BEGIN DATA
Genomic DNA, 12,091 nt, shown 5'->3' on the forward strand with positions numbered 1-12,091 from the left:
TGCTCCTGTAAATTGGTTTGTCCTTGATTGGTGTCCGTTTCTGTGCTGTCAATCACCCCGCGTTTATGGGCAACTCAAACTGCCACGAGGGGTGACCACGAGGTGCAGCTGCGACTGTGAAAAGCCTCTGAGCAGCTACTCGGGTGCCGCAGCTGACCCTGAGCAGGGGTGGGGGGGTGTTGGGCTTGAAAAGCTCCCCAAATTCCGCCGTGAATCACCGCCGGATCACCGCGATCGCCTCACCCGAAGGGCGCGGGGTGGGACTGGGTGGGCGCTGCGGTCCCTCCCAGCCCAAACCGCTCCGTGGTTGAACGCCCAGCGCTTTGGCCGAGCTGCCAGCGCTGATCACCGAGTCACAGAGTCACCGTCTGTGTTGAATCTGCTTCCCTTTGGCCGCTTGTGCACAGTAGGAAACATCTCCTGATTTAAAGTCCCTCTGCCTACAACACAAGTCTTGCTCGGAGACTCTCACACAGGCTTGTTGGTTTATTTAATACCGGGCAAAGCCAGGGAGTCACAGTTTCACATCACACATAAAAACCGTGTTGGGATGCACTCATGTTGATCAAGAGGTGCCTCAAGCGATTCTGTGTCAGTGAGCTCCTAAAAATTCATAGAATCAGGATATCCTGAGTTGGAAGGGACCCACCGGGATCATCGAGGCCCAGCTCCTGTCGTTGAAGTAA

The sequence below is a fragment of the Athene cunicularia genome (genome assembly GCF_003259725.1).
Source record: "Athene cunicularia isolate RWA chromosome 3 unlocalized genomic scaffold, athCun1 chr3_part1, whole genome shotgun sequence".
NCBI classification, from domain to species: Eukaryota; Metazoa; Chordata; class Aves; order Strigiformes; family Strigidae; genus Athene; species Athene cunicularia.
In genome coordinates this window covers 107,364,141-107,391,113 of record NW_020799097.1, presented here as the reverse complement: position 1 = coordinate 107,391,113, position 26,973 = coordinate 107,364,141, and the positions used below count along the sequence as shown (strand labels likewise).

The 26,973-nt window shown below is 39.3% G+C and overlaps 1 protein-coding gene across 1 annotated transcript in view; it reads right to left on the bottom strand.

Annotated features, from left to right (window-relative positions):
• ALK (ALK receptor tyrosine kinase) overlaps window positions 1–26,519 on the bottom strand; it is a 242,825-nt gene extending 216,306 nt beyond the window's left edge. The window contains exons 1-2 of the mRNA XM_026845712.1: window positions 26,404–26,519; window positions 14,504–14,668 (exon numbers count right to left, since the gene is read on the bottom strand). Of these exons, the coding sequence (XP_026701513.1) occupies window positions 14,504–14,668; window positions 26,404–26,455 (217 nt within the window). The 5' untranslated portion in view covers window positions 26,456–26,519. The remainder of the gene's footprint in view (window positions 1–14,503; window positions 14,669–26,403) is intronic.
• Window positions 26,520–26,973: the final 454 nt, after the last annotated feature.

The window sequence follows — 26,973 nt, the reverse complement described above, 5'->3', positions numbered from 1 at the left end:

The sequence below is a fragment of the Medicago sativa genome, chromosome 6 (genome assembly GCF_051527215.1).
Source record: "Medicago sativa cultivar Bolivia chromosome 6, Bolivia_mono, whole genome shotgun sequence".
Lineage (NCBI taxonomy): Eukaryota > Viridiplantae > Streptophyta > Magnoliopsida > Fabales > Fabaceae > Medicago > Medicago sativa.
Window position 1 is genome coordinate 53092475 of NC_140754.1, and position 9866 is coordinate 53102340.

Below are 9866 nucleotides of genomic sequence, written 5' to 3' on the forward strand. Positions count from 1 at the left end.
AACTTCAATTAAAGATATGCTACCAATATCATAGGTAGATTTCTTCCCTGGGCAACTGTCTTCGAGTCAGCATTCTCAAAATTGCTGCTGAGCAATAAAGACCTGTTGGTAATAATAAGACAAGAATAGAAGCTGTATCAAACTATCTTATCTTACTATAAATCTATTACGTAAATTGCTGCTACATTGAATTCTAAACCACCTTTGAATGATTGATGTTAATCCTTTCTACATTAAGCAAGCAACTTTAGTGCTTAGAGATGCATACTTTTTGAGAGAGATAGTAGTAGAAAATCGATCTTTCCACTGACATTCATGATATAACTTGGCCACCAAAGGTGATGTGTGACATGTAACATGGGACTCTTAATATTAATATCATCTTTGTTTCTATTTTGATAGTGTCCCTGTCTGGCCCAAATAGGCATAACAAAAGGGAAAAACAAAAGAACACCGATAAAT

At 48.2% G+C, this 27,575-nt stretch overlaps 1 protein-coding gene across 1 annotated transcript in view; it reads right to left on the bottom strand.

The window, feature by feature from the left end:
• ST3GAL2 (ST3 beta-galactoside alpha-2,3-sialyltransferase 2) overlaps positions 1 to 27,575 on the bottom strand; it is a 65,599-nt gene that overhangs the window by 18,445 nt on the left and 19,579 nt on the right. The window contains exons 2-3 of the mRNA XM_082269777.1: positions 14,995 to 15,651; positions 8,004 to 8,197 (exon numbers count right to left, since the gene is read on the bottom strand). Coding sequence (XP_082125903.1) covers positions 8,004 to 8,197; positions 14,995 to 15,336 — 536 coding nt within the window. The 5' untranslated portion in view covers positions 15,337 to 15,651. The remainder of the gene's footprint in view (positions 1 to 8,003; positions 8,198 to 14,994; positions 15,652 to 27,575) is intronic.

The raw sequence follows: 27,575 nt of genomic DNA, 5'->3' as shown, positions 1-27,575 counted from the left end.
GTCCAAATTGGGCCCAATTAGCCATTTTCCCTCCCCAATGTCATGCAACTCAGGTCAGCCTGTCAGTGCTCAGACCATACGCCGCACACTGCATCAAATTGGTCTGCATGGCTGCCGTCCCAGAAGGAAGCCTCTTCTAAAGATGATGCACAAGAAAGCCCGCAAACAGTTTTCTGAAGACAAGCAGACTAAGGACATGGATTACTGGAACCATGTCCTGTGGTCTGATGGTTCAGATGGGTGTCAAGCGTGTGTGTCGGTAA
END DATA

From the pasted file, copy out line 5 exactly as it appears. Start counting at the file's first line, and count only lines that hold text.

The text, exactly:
NCBI classification, from domain to species: Eukaryota; Metazoa; Chordata; class Aves; order Strigiformes; family Strigidae; genus Athene; species Athene cunicularia.